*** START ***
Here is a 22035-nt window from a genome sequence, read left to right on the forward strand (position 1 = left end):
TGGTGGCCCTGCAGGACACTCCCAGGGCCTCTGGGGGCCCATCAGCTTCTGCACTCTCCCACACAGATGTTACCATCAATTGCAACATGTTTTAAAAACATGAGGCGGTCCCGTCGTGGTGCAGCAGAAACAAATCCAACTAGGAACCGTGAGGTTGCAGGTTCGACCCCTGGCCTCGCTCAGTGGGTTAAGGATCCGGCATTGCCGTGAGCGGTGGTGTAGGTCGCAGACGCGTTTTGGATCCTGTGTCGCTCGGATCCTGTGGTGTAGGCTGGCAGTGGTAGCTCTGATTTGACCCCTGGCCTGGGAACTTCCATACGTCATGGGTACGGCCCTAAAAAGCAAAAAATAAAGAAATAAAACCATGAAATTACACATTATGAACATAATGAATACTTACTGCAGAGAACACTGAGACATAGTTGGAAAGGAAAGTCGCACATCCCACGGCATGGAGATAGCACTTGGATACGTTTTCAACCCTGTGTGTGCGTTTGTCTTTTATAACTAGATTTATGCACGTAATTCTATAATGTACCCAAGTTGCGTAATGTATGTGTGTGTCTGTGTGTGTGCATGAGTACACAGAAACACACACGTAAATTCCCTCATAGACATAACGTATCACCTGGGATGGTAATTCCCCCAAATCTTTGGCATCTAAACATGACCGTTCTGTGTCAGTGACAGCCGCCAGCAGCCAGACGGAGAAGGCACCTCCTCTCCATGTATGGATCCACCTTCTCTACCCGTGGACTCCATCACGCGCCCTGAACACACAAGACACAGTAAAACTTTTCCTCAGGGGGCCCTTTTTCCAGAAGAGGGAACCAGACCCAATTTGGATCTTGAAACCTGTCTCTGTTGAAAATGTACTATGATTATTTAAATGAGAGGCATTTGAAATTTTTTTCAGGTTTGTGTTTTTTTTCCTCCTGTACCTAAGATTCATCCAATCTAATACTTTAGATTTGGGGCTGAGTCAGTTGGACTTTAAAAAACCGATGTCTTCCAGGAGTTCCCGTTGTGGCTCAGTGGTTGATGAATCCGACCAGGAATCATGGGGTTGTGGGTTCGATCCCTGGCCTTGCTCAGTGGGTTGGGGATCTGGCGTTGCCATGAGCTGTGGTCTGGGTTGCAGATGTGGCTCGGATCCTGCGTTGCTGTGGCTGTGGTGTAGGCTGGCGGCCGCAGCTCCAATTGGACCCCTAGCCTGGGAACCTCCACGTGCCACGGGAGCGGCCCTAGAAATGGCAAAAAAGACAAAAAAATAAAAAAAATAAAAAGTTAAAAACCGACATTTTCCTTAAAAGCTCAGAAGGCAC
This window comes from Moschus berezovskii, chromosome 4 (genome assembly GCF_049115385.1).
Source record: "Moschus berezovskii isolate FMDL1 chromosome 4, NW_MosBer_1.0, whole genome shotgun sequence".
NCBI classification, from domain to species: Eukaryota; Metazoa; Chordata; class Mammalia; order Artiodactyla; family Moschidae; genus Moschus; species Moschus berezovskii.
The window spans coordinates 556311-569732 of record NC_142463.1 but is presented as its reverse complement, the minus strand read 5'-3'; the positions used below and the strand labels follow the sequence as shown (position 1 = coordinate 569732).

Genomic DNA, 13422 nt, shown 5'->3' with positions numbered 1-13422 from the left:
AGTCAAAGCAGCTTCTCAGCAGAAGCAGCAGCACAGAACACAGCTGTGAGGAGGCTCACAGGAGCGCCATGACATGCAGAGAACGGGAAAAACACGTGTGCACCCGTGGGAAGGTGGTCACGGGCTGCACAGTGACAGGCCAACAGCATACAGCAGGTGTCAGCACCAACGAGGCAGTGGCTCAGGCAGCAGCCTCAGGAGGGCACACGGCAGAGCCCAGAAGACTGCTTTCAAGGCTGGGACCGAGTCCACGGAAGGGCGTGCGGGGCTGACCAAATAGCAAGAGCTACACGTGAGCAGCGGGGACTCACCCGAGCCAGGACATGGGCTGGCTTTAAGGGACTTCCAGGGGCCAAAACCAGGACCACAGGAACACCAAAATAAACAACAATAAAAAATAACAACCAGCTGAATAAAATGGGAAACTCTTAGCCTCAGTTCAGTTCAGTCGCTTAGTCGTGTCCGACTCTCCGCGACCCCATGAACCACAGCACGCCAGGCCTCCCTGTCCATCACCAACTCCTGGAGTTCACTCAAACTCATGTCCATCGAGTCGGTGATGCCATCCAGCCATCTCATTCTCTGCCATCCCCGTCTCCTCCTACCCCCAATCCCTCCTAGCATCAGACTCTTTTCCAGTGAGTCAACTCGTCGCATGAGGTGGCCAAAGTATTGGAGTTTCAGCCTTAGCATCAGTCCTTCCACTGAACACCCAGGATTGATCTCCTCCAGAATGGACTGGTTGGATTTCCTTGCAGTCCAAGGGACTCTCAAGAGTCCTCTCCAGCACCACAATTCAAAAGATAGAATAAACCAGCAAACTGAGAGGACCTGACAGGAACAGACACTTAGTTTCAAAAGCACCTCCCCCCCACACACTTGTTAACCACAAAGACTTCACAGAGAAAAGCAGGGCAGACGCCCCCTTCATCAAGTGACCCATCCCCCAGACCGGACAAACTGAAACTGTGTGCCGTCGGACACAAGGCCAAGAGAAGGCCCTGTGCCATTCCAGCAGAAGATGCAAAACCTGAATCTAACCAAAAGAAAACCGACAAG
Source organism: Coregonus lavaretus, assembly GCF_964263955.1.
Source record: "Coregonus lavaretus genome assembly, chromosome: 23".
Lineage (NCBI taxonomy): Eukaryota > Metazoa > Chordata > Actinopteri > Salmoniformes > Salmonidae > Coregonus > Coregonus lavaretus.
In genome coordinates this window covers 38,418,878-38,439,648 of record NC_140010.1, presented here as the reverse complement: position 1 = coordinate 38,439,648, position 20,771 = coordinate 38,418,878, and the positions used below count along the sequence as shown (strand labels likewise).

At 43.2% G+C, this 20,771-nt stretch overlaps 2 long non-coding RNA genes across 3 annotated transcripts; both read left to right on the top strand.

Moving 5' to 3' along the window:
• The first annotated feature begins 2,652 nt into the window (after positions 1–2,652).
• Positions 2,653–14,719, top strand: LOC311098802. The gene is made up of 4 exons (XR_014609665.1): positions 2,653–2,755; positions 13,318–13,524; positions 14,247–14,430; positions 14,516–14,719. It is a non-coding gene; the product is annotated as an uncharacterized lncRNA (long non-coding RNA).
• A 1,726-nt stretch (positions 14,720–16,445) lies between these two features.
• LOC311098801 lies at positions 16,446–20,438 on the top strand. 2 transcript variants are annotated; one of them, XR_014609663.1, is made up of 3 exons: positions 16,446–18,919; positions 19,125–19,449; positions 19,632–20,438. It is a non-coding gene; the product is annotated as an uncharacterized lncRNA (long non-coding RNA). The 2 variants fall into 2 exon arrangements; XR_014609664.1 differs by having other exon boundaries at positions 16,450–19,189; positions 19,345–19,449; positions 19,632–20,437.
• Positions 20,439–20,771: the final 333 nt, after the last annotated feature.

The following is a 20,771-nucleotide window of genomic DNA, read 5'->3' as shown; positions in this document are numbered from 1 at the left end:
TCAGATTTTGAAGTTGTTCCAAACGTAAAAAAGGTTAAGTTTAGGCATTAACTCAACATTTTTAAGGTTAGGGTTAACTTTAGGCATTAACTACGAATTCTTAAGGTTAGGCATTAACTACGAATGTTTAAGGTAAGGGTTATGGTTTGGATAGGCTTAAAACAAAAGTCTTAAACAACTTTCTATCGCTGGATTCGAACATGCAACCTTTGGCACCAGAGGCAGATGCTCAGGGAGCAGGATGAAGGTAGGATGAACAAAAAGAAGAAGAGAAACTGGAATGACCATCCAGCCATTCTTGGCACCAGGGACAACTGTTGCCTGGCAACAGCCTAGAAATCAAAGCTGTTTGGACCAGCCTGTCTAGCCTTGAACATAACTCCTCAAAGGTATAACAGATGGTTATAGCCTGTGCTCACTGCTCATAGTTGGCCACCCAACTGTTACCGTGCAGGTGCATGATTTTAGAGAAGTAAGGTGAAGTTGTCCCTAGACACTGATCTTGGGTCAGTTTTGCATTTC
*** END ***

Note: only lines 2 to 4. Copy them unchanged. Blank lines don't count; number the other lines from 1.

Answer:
TGGTGGCCCTGCAGGACACTCCCAGGGCCTCTGGGGGCCCATCAGCTTCTGCACTCTCCCACACAGATGTTACCATCAATTGCAACATGTTTTAAAAACATGAGGCGGTCCCGTCGTGGTGCAGCAGAAACAAATCCAACTAGGAACCGTGAGGTTGCAGGTTCGACCCCTGGCCTCGCTCAGTGGGTTAAGGATCCGGCATTGCCGTGAGCGGTGGTGTAGGTCGCAGACGCGTTTTGGATCCTGTGTCGCTCGGATCCTGTGGTGTAGGCTGGCAGTGGTAGCTCTGATTTGACCCCTGGCCTGGGAACTTCCATACGTCATGGGTACGGCCCTAAAAAGCAAAAAATAAAGAAATAAAACCATGAAATTACACATTATGAACATAATGAATACTTACTGCAGAGAACACTGAGACATAGTTGGAAAGGAAAGTCGCACATCCCACGGCATGGAGATAGCACTTGGATACGTTTTCAACCCTGTGTGTGCGTTTGTCTTTTATAACTAGATTTATGCACGTAATTCTATAATGTACCCAAGTTGCGTAATGTATGTGTGTGTCTGTGTGTGTGCATGAGTACACAGAAACACACACGTAAATTCCCTCATAGACATAACGTATCACCTGGGATGGTAATTCCCCCAAATCTTTGGCATCTAAACATGACCGTTCTGTGTCAGTGACAGCCGCCAGCAGCCAGACGGAGAAGGCACCTCCTCTCCATGTATGGATCCACCTTCTCTACCCGTGGACTCCATCACGCGCCCTGAACACACAAGACACAGTAAAACTTTTCCTCAGGGGGCCCTTTTTCCAGAAGAGGGAACCAGACCCAATTTGGATCTTGAAACCTGTCTCTGTTGAAAATGTACTATGATTATTTAAATGAGAGGCATTTGAAATTTTTTTCAGGTTTGTGTTTTTTTTCCTCCTGTACCTAAGATTCATCCAATCTAATACTTTAGATTTGGGGCTGAGTCAGTTGGACTTTAAAAAACCGATGTCTTCCAGGAGTTCCCGTTGTGGCTCAGTGGTTGATGAATCCGACCAGGAATCATGGGGTTGTGGGTTCGATCCCTGGCCTTGCTCAGTGGGTTGGGGATCTGGCGTTGCCATGAGCTGTGGTCTGGGTTGCAGATGTGGCTCGGATCCTGCGTTGCTGTGGCTGTGGTGTAGGCTGGCGGCCGCAGCTCCAATTGGACCCCTAGCCTGGGAACCTCCACGTGCCACGGGAGCGGCCCTAGAAATGGCAAAAAAGACAAAAAAATAAAAAAAATAAAAAGTTAAAAACCGACATTTTCCTTAAAAGCTCAGAAGGCAC
This window comes from Moschus berezovskii, chromosome 4 (genome assembly GCF_049115385.1).
Source record: "Moschus berezovskii isolate FMDL1 chromosome 4, NW_MosBer_1.0, whole genome shotgun sequence".